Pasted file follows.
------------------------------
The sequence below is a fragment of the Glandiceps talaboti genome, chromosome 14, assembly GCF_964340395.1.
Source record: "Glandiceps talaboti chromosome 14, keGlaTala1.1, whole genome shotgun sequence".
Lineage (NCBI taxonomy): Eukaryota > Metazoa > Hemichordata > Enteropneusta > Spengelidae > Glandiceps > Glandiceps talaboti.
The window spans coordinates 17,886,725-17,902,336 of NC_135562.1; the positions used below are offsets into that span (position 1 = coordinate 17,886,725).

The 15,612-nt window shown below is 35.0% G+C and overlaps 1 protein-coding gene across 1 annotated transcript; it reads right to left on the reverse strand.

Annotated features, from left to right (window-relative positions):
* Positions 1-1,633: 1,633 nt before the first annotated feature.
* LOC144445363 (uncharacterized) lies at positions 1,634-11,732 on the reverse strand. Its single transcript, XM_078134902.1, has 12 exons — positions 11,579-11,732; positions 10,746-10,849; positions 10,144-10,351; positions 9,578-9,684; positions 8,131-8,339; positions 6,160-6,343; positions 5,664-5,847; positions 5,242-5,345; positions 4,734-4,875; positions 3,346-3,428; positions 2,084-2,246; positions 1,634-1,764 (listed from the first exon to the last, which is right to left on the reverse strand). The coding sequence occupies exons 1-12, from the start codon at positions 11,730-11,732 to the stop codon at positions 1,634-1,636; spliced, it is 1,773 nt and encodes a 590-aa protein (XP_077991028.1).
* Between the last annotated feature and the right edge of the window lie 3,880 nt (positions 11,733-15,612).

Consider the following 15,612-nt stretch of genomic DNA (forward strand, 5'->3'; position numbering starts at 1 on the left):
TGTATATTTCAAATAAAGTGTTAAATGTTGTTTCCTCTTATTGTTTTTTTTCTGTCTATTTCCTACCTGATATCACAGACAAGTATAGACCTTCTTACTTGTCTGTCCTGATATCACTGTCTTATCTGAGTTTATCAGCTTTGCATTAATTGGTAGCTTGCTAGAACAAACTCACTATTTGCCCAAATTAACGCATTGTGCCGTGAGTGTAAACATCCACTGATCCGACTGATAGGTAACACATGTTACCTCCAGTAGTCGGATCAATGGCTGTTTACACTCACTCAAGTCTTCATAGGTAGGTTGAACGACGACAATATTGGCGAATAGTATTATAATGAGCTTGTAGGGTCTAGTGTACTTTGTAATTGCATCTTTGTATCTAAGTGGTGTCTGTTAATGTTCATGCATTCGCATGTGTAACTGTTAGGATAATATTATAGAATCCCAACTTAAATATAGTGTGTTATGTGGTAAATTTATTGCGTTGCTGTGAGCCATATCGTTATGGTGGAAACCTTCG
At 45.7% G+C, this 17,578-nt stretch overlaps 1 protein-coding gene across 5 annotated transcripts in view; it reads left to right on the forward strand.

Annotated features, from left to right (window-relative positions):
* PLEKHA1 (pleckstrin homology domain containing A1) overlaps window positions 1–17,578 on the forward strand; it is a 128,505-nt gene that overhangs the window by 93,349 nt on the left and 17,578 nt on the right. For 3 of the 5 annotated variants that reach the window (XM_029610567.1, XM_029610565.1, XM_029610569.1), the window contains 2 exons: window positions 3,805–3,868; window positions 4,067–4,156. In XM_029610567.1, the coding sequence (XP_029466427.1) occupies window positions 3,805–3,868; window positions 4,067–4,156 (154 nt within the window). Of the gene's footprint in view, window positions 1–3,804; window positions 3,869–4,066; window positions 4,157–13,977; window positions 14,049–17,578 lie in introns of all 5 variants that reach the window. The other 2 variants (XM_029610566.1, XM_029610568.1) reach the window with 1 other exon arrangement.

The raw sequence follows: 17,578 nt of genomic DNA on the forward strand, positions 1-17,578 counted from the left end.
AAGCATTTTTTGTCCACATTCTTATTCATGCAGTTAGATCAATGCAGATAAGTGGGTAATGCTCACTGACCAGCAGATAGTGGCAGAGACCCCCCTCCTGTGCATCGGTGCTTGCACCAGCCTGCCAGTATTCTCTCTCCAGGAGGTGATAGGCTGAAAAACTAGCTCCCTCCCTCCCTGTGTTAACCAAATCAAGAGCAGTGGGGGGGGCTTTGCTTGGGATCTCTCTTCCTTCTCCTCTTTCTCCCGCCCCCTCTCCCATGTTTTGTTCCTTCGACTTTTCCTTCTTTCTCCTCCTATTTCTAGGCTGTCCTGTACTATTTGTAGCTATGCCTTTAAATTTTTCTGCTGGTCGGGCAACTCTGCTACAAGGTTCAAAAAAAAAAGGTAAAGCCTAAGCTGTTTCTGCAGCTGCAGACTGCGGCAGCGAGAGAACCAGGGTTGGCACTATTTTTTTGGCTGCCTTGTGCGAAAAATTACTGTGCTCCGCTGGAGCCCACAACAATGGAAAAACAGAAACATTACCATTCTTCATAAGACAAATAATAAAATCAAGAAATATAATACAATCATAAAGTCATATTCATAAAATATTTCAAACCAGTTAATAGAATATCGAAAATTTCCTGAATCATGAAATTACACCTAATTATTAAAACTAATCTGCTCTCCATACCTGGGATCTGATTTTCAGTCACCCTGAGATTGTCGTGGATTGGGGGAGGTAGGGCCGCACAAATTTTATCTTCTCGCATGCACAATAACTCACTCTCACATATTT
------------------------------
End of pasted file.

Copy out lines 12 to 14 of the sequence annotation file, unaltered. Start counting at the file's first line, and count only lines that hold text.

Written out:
At 45.7% G+C, this 17,578-nt stretch overlaps 1 protein-coding gene across 5 annotated transcripts in view; it reads left to right on the forward strand.

Annotated features, from left to right (window-relative positions):
* PLEKHA1 (pleckstrin homology domain containing A1) overlaps window positions 1–17,578 on the forward strand; it is a 128,505-nt gene that overhangs the window by 93,349 nt on the left and 17,578 nt on the right. For 3 of the 5 annotated variants that reach the window (XM_029610567.1, XM_029610565.1, XM_029610569.1), the window contains 2 exons: window positions 3,805–3,868; window positions 4,067–4,156. In XM_029610567.1, the coding sequence (XP_029466427.1) occupies window positions 3,805–3,868; window positions 4,067–4,156 (154 nt within the window). Of the gene's footprint in view, window positions 1–3,804; window positions 3,869–4,066; window positions 4,157–13,977; window positions 14,049–17,578 lie in introns of all 5 variants that reach the window. The other 2 variants (XM_029610566.1, XM_029610568.1) reach the window with 1 other exon arrangement.